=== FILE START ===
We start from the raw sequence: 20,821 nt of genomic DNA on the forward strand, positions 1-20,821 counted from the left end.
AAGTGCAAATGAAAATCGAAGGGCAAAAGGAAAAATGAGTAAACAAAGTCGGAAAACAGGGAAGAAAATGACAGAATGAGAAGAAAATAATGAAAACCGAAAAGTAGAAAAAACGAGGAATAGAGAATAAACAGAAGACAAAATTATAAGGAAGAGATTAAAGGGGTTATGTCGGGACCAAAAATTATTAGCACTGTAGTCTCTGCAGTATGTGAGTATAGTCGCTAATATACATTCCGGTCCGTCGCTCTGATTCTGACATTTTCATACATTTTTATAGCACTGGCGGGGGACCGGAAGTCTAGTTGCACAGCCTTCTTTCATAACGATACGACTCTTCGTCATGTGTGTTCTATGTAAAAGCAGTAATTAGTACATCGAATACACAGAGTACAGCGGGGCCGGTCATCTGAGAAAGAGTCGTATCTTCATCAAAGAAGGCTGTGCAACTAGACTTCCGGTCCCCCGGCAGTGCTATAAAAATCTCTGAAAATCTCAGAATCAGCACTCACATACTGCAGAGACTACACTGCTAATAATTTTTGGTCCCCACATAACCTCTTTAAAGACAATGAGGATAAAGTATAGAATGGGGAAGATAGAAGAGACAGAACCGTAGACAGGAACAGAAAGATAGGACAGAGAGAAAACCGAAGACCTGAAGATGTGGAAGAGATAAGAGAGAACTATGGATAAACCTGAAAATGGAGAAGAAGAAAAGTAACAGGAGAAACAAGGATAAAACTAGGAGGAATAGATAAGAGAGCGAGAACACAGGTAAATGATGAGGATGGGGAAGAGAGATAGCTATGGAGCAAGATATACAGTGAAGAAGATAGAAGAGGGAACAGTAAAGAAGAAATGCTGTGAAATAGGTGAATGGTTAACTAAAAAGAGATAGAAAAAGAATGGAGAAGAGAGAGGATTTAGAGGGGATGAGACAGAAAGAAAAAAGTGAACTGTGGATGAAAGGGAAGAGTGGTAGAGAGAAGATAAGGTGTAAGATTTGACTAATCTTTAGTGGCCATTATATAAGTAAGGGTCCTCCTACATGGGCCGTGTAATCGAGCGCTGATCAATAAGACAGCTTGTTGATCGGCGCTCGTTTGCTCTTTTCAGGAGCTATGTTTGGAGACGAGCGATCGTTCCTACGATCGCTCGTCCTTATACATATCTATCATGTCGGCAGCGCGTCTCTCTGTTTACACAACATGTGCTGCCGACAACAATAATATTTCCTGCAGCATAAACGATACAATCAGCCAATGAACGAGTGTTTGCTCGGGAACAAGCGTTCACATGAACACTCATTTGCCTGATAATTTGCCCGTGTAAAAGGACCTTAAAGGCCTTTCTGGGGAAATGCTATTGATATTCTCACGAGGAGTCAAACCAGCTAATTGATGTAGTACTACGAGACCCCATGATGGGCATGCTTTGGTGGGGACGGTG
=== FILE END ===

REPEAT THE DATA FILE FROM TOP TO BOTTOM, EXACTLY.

We start from the raw sequence: 20,821 nt of genomic DNA on the forward strand, positions 1-20,821 counted from the left end.
AAGTGCAAATGAAAATCGAAGGGCAAAAGGAAAAATGAGTAAACAAAGTCGGAAAACAGGGAAGAAAATGACAGAATGAGAAGAAAATAATGAAAACCGAAAAGTAGAAAAAACGAGGAATAGAGAATAAACAGAAGACAAAATTATAAGGAAGAGATTAAAGGGGTTATGTCGGGACCAAAAATTATTAGCACTGTAGTCTCTGCAGTATGTGAGTATAGTCGCTAATATACATTCCGGTCCGTCGCTCTGATTCTGACATTTTCATACATTTTTATAGCACTGGCGGGGGACCGGAAGTCTAGTTGCACAGCCTTCTTTCATAACGATACGACTCTTCGTCATGTGTGTTCTATGTAAAAGCAGTAATTAGTACATCGAATACACAGAGTACAGCGGGGCCGGTCATCTGAGAAAGAGTCGTATCTTCATCAAAGAAGGCTGTGCAACTAGACTTCCGGTCCCCCGGCAGTGCTATAAAAATCTCTGAAAATCTCAGAATCAGCACTCACATACTGCAGAGACTACACTGCTAATAATTTTTGGTCCCCACATAACCTCTTTAAAGACAATGAGGATAAAGTATAGAATGGGGAAGATAGAAGAGACAGAACCGTAGACAGGAACAGAAAGATAGGACAGAGAGAAAACCGAAGACCTGAAGATGTGGAAGAGATAAGAGAGAACTATGGATAAACCTGAAAATGGAGAAGAAGAAAAGTAACAGGAGAAACAAGGATAAAACTAGGAGGAATAGATAAGAGAGCGAGAACACAGGTAAATGATGAGGATGGGGAAGAGAGATAGCTATGGAGCAAGATATACAGTGAAGAAGATAGAAGAGGGAACAGTAAAGAAGAAATGCTGTGAAATAGGTGAATGGTTAACTAAAAAGAGATAGAAAAAGAATGGAGAAGAGAGAGGATTTAGAGGGGATGAGACAGAAAGAAAAAAGTGAACTGTGGATGAAAGGGAAGAGTGGTAGAGAGAAGATAAGGTGTAAGATTTGACTAATCTTTAGTGGCCATTATATAAGTAAGGGTCCTCCTACATGGGCCGTGTAATCGAGCGCTGATCAATAAGACAGCTTGTTGATCGGCGCTCGTTTGCTCTTTTCAGGAGCTATGTTTGGAGACGAGCGATCGTTCCTACGATCGCTCGTCCTTATACATATCTATCATGTCGGCAGCGCGTCTCTCTGTTTACACAACATGTGCTGCCGACAACAATAATATTTCCTGCAGCATAAACGATACAATCAGCCAATGAACGAGTGTTTGCTCGGGAACAAGCGTTCACATGAACACTCATTTGCCTGATAATTTGCCCGTGTAAAAGGACCTTAAAGGCCTTTCTGGGGAAATGCTATTGATATTCTCACGAGGAGTCAAACCAGCTAATTGATGTAGTACTACGAGACCCCATGATGGGCATGCTTTGGTGGGGACGGTG